What type of leader are you?
by Peter Switzer
At a time when our country has a leadership challenge, I have been lucky enough to hear two great speakers and thinkers on leadership over the past week. The experience has opened up my eyes and will make me want to be more like detective Columbo.
Have you ever wondered why you have chaos in your workplace and in your home-life? Maybe you’re a victim of a diminisher and what you need is a multiplier.
Liz Wiseman, the author the US bestseller Multipliers: How the Best Leaders Make Everyone Smarter, says many leaders in business and in families fail to tap into the sum total of intelligence in a business.
Diminishers and multipliers
In a nutshell, she says leaders can be diminishers or multipliers. The diminisher is an empire builder, tyrant, lone decision-maker and micromanager. Decisions are made and he might allow debate, which infuriates and frustrates some staff, de-vibes others and it means he gets a lot less intelligent thinking out his team.
On the other hand, the multiplier is a challenger, a debate maker, a questioner and a talent magnet, and accesses all of the intelligence in his business.
By the way, some bosses can be accidental diminishers – they can be rescue-types or ideas guys – but they still stifle the potential of what lies in the grey matter of their team.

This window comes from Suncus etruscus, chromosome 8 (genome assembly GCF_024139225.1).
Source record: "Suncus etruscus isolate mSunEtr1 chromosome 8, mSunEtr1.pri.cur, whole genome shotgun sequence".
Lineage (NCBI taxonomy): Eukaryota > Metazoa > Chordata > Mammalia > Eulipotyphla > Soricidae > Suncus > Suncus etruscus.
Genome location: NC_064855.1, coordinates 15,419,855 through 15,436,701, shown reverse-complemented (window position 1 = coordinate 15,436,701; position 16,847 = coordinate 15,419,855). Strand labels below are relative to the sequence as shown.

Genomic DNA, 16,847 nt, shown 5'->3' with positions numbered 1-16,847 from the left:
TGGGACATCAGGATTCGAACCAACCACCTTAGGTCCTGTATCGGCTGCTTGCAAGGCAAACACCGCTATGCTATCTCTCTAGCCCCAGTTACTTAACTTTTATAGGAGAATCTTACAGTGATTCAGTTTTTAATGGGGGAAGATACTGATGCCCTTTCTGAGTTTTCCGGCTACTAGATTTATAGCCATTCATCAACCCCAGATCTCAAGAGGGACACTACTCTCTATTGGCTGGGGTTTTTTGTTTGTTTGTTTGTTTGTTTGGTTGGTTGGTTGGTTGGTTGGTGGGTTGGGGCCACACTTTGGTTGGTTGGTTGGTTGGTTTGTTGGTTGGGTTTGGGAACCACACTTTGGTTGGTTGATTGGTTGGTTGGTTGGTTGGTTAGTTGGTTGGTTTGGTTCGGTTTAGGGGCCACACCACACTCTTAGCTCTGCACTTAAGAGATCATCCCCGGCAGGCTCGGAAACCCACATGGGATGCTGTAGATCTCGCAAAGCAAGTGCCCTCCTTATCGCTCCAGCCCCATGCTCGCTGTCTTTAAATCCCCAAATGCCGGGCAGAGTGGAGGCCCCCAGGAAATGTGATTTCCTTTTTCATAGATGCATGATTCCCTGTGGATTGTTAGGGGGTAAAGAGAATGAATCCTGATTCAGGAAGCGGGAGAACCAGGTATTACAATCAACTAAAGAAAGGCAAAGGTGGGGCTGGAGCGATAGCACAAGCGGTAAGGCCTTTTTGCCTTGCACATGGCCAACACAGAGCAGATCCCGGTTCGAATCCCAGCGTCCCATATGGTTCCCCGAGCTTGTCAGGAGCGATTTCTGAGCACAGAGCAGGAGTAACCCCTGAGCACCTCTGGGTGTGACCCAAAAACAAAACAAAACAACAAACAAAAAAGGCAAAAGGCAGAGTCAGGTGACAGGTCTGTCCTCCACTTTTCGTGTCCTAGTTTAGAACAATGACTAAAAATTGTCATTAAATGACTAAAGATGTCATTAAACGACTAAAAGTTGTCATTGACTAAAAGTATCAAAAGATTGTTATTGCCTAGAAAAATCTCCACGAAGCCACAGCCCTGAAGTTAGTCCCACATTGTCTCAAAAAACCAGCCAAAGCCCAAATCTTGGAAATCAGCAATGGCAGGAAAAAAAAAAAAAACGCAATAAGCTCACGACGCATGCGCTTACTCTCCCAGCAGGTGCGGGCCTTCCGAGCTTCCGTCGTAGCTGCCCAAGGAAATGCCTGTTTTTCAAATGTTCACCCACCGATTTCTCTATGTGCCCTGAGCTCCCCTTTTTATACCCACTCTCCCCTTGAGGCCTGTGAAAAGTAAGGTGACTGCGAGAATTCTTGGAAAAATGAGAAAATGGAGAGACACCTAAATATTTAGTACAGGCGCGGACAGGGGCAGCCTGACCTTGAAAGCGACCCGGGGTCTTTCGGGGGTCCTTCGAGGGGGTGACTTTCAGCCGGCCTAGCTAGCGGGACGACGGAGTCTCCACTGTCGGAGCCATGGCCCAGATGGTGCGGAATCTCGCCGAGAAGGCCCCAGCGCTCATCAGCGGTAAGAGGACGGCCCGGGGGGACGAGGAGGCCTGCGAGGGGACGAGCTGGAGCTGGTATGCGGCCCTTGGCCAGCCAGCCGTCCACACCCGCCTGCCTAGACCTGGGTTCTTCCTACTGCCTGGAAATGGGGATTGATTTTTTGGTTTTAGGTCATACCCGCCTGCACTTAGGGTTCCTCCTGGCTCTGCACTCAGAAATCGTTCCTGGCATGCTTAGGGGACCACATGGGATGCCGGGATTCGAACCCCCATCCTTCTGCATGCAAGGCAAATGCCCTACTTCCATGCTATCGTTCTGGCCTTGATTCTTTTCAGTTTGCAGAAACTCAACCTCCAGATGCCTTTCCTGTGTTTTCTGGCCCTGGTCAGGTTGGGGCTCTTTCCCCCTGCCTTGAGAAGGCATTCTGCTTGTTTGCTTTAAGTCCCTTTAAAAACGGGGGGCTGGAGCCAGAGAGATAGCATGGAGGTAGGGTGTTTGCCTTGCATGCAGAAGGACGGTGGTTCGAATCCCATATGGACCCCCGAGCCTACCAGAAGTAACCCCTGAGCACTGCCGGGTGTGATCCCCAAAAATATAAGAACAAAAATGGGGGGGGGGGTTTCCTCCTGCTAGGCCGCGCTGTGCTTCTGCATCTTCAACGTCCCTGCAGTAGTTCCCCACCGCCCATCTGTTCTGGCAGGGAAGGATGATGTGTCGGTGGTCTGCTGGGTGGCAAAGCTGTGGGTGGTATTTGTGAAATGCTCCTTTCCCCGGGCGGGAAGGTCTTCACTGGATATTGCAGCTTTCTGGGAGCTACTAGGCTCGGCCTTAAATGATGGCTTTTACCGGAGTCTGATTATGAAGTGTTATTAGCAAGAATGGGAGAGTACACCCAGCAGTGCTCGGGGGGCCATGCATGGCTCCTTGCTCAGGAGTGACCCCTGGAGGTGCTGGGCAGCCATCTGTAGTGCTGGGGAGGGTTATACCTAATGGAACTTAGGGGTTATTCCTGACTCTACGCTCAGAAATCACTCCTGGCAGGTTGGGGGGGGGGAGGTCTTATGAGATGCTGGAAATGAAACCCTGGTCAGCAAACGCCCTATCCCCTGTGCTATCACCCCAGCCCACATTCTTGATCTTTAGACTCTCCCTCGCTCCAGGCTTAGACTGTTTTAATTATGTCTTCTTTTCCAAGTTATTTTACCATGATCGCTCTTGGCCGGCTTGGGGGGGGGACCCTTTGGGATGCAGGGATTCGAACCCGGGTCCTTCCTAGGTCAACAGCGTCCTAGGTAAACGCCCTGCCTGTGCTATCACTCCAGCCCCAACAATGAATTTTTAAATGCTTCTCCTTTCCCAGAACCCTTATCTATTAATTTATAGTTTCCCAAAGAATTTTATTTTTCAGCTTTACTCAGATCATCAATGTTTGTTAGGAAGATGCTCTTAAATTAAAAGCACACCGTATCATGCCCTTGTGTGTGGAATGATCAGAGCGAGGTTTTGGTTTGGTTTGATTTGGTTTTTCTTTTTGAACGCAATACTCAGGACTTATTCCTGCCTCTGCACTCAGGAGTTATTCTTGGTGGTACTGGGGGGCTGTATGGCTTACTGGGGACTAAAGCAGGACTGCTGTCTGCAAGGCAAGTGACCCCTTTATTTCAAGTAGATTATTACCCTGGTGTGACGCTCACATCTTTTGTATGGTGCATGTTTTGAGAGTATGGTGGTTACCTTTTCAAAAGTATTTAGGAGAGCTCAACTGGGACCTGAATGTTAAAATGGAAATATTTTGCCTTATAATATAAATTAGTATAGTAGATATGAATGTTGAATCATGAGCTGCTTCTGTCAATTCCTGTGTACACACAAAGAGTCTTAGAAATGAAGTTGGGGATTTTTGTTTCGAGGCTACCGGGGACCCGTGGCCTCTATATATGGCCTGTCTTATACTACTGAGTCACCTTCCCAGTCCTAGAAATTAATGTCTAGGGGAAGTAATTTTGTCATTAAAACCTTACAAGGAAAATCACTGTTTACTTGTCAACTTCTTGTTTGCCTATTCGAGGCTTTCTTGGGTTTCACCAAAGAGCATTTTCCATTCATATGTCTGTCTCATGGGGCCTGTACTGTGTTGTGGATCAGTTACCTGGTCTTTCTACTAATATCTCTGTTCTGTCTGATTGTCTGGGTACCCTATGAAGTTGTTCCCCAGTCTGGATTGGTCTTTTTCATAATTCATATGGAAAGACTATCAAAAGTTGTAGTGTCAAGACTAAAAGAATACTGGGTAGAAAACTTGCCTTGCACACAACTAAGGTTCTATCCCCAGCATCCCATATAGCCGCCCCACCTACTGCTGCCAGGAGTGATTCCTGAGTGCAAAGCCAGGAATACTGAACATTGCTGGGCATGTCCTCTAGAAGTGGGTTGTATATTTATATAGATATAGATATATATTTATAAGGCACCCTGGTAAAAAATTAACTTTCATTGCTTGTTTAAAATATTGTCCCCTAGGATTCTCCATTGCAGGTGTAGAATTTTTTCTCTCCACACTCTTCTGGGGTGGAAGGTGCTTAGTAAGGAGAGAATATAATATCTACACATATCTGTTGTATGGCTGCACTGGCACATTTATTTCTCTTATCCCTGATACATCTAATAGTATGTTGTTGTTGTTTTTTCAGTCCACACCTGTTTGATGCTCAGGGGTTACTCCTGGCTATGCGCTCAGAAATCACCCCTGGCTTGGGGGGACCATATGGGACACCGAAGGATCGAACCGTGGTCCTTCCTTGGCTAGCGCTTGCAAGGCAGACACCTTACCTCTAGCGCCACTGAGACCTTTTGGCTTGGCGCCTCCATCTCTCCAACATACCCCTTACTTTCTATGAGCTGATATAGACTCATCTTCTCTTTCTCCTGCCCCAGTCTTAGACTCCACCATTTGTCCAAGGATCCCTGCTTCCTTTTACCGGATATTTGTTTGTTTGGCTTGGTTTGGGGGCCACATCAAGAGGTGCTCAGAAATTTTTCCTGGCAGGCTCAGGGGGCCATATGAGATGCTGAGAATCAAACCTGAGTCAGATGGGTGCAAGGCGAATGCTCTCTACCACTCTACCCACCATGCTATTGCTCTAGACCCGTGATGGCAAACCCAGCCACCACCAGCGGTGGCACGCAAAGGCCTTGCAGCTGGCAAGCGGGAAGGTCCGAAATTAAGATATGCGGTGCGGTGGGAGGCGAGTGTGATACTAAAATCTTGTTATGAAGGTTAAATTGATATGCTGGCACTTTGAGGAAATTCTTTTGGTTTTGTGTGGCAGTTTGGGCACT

Michael Eisner, when he headed up Disney, used to have a long weekend where he called a big number of staff from managers to ticket collectors to brainstorm what was in their collective brains.
But to prove her point, Liz explained that bedtime at her house with four kids was a nightmare.
She was a screamer, a director, a whinger and a tyrant and the kids were a handful.
She then took her business technique home one night and asked questions all night – all night!
- What time is it?
- What do we do now?
- Do you need help to bathe?
- Who can turn the lights off?
You get the routine and Liz says it was a piece of cake. Her kids were smarter, better and more cooperative than she thought possible at such a challenging time of the day.
She had turned from a diminisher to a multiplier and she was a much better leader or mum.
Over the years, I have often referred to the technique of Columbo, a great US cop show on TV. The actor Peter Falk only recently passed away but his performance as the scruffy, trenchcoat detective who kept using the Socratic method of asking questions eventually found the bad guys out.
John Maxwell, who has sold over 20 million books, mainly on leadership, says great leaders are listeners and ask lots of questions. The end result is you get the best out of your people and yourself.
It’s a pity that some of our politicians in Canberra and the nincompoops in Athens didn’t ask some better questions years ago!
Important information:This content has been prepared without taking account of the objectives, financial situation or needs of any particular individual. It does not constitute formal advice. For this reason, any individual should, before acting, consider the appropriateness of the information, having regard to the individual’s objectives, financial situation and needs and, if necessary, seek appropriate professional advice.
Published on: Wednesday, July 06, 2011
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